“For me singing is like breathing” – Bihzhu

OLYMPUS DIGITAL CAMERAPhoto by Robin Wong

Although she’s always been into singing, Malaysian singer-songwriter Bihzhu didn’t start out with music as a career plan.

“I’ve always loved singing and it was just something I did without thinking much about it, kinda like breathing,” she says. “So I never considered it as a career or something to do with my life, even when I started my first band in college, a pop-jazz duo called Rhapsody.”

Throughout her time at college, the duo performed quite a number of gigs, but upon graduation she took up a position as a writer for a men’s fashion magazine, with her singing reduced to a hobby in the background.

“But it soon became clear that music was fulfilling me in a way that writing never would,” she said. “So at the ripe old age of 27, I decided to quit my first and only job to plunge into music full time.”

Embarking on a solo career, she released her debut album ‘Nightingale Tales’ in 2011. This garnered a fair bit of airplay on Malaysian radio stations as well as some coverage in the United States. An eclectic mix of uplifting tunes, Bihzhu’s repertoire reflects the wide range of music she has listened to over the years and her enthusiasm and love of music is all apparent when she starts to discuss her influences.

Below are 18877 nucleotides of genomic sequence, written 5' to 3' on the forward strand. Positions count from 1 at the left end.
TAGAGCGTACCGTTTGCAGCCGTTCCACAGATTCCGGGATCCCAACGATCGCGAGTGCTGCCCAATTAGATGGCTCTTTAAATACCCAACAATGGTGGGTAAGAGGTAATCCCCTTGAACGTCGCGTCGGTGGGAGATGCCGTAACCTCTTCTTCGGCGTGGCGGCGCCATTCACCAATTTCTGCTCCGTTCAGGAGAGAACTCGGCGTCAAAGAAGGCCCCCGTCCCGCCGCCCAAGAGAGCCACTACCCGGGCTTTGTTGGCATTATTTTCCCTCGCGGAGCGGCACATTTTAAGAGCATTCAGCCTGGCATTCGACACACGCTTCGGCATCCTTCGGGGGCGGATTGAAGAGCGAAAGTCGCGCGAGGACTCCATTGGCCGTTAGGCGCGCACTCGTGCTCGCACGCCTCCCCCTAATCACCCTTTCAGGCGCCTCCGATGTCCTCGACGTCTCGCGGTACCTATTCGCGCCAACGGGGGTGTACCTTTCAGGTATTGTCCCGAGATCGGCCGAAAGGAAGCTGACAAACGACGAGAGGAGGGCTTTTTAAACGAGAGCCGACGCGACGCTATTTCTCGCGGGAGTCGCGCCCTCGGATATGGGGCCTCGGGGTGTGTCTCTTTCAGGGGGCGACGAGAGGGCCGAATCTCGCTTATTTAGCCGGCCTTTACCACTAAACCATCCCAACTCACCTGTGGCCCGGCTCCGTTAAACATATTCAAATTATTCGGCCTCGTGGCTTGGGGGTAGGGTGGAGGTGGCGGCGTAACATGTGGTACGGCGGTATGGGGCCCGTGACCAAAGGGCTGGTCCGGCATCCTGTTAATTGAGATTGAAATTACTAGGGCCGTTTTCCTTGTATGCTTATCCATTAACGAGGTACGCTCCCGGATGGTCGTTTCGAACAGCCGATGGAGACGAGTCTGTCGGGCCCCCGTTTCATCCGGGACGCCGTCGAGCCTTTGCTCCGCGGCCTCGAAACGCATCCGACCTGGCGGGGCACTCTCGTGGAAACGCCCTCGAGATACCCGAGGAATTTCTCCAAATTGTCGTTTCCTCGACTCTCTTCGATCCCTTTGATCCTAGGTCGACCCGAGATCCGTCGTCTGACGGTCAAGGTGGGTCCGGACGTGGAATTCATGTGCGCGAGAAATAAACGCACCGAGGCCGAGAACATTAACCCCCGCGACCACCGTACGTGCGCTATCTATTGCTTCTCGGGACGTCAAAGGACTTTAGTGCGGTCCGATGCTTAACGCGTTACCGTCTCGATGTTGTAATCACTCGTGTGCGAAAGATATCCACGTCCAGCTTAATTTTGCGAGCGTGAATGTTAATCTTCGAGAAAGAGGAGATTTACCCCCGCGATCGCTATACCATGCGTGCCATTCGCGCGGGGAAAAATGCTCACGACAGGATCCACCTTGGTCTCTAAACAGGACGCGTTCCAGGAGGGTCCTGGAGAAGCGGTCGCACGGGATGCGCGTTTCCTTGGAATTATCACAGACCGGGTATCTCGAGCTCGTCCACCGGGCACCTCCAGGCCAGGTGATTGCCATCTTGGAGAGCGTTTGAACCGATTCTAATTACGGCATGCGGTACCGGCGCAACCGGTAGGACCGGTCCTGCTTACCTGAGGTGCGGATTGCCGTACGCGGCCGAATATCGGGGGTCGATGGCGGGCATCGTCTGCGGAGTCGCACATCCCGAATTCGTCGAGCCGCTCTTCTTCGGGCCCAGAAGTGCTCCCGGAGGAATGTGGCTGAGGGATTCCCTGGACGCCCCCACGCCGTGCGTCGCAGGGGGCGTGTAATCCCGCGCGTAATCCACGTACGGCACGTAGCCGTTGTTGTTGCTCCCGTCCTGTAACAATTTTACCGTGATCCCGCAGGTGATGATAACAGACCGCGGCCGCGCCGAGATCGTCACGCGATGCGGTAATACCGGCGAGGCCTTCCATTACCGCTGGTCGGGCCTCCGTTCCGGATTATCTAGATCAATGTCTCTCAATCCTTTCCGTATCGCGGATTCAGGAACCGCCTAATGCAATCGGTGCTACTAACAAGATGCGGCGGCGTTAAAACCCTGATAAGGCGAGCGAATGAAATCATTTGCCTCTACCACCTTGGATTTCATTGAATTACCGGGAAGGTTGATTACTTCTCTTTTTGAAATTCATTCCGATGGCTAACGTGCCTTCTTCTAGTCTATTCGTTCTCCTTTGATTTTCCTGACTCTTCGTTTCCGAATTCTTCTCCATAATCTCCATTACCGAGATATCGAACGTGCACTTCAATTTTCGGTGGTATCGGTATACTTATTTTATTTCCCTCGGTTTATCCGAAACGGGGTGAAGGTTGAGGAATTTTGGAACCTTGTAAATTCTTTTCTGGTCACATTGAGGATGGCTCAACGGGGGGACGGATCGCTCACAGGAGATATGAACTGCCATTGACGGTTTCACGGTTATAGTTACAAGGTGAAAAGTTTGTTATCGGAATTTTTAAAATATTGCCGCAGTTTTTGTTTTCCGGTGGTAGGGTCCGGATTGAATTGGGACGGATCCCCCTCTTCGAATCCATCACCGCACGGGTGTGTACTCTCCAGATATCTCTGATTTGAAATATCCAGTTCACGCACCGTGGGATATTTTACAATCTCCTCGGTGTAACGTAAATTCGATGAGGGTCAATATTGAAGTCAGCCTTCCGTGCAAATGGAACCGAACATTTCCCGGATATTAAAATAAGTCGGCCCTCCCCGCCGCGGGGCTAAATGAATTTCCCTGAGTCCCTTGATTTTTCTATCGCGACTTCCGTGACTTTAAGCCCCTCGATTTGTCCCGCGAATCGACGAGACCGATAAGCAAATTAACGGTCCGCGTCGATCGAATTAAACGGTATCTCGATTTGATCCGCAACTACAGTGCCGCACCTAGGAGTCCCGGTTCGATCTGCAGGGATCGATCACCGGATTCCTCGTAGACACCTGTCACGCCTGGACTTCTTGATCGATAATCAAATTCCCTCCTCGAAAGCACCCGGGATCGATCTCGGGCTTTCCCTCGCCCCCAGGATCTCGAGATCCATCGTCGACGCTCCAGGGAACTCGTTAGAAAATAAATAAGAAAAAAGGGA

Bihzhu_Bobo by PRAKASH DANIEL PHOTOGRAPHY Photo by Prakash Daniel

“I grew up listening to my dad’s cassette tapes of bands like Peter, Paul, and Mary, and The Brothers Four,” she explains. “And I think my love for vocal harmonies stem from these early influences. Then in college I veered towards the jazz greats like Ella, Nina, and Billie, their vocal artistry and depth of feeling and soul really resonated strongly with me.”

“However, my all-time favourites are Fat Freddy’s Drop, a dub reggae band from New Zealand. I did a stint in a reggae outfit for a while and I can credit Fat Freddy’s for making me fall in love with the genre.”

“And then there’s Caetano Veloso, the Brazilian icon who’s still touring at his age! I first encountered him in the Almodovar movie ‘Hable Con Ella’, where Caetano performed the song ‘Cucurucucu Paloma’. There is something so mesmerising and pure about the way he performs music, there’s no fancy acrobatics, just a pure, pure, beauty.”

“More recently I’ve found myself gravitating towards a lot of contemporary, female artistes like Eska, Laura Mvula, Lianne La Havas. The list goes on…”

Bihzhu_Bobo (Band 2) by PRAKASH DANIEL PHOTOGRAPHY Photo by Prakash Daniel

Bihzhu hails from Penang, the island referred to as the Pearl of the Orient, which has a fascinating and diverse history and culture, as well as a very rich musical history. She admits, however, that she has only discovered this musical heritage fairly recently.

“I am ashamed to admit that like most young Malaysians, I had no idea of how much musical history we had. It’s not taught in schools, and our musical icons (save big ones like P Ramlee) are not celebrated,” she says. “But due to some lucky stroke of fate, I got involved in a project spearheaded by Capricorn Connection (the same peeps behind the Penang Island Jazz Festival) to document Penang music from the 1940s onwards.”

“So here I was sitting at the National Archives every day, combing through crumbling newspaper articles for any music-related pieces,” she continues. “That project became an exhibition, and was compiled into a book, ‘Just For The Love of It’, and ultimately culminated in the Penang House of Music, a gallery and museum in Georgetown that showcases Penang’s incredibly rich musical heritage.”